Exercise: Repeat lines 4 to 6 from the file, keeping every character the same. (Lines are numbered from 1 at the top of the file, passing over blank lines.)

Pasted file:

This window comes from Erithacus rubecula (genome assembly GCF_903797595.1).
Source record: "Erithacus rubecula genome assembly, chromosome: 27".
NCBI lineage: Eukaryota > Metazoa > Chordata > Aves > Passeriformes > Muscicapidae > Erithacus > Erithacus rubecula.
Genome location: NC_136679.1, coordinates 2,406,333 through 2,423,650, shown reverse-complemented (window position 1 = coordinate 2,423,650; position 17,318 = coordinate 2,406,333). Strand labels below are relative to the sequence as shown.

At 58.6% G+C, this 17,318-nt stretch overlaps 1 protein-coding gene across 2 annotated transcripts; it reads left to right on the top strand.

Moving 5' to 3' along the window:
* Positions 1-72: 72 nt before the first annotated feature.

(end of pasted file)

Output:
Genome location: NC_136679.1, coordinates 2,406,333 through 2,423,650, shown reverse-complemented (window position 1 = coordinate 2,423,650; position 17,318 = coordinate 2,406,333). Strand labels below are relative to the sequence as shown.

At 58.6% G+C, this 17,318-nt stretch overlaps 1 protein-coding gene across 2 annotated transcripts; it reads left to right on the top strand.

Moving 5' to 3' along the window: